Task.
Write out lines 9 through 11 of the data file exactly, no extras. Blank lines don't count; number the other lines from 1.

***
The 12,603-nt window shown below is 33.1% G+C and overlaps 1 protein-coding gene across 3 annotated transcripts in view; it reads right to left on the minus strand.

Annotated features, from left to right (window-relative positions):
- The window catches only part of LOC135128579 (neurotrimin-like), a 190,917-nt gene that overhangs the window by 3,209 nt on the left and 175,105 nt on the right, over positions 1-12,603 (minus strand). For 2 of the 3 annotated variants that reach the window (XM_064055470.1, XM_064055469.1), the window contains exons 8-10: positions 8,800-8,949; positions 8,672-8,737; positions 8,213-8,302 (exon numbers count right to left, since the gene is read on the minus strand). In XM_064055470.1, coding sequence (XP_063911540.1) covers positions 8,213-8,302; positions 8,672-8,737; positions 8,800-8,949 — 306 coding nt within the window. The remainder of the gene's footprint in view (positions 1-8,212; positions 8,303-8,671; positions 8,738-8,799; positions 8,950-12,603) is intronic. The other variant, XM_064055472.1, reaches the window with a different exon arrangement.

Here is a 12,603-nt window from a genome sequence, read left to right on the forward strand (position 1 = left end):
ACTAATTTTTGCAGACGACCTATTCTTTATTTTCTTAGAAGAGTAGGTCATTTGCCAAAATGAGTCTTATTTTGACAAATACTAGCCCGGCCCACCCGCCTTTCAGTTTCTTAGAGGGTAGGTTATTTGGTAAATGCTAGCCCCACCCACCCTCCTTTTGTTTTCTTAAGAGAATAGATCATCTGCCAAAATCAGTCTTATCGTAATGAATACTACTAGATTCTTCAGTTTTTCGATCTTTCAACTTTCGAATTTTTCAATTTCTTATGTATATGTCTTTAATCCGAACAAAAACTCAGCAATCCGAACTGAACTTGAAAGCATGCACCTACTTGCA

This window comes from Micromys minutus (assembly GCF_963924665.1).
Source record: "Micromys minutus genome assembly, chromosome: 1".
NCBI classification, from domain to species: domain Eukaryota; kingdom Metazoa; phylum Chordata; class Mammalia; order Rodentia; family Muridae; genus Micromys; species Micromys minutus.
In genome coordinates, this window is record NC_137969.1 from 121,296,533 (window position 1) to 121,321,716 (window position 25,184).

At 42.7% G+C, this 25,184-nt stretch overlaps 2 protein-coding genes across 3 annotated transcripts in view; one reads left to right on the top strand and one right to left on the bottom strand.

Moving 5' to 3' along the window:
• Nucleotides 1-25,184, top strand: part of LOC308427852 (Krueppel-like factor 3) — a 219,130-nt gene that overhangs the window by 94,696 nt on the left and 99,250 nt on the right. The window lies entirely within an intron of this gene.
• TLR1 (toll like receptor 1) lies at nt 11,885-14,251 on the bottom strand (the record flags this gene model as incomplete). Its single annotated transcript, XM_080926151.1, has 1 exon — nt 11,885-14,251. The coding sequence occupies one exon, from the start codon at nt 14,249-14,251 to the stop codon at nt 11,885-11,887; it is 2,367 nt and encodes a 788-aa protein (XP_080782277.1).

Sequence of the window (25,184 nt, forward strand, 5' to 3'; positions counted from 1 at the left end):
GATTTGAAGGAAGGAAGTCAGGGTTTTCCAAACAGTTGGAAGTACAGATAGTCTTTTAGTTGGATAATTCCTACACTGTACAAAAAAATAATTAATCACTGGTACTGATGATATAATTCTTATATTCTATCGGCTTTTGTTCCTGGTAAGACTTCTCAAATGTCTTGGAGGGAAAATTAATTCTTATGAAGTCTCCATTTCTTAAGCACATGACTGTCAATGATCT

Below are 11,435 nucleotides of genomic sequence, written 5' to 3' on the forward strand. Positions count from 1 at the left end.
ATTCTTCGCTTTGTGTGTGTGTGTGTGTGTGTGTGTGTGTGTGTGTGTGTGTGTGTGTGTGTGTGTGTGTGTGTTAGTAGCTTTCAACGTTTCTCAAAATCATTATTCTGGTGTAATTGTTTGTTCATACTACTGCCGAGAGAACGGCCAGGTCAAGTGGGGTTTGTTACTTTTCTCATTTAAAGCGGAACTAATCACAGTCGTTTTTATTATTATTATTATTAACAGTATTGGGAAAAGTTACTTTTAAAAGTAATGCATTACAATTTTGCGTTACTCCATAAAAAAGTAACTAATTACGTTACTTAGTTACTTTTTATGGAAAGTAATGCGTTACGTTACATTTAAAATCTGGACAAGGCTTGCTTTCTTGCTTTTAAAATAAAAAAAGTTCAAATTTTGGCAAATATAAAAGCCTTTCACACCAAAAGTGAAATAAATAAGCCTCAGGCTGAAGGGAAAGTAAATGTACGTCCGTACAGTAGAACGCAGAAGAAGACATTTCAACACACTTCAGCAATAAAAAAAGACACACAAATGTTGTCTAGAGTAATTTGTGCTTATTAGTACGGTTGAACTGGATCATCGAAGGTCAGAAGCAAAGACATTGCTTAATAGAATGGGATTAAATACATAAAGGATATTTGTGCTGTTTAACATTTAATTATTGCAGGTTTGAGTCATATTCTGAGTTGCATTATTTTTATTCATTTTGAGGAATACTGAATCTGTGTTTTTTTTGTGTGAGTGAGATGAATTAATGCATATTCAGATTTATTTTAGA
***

In genome coordinates, this window is record NC_137969.1 from 121,296,533 (window position 1) to 121,321,716 (window position 25,184).

At 42.7% G+C, this 25,184-nt stretch overlaps 2 protein-coding genes across 3 annotated transcripts in view; one reads left to right on the top strand and one right to left on the bottom strand.

Moving 5' to 3' along the window: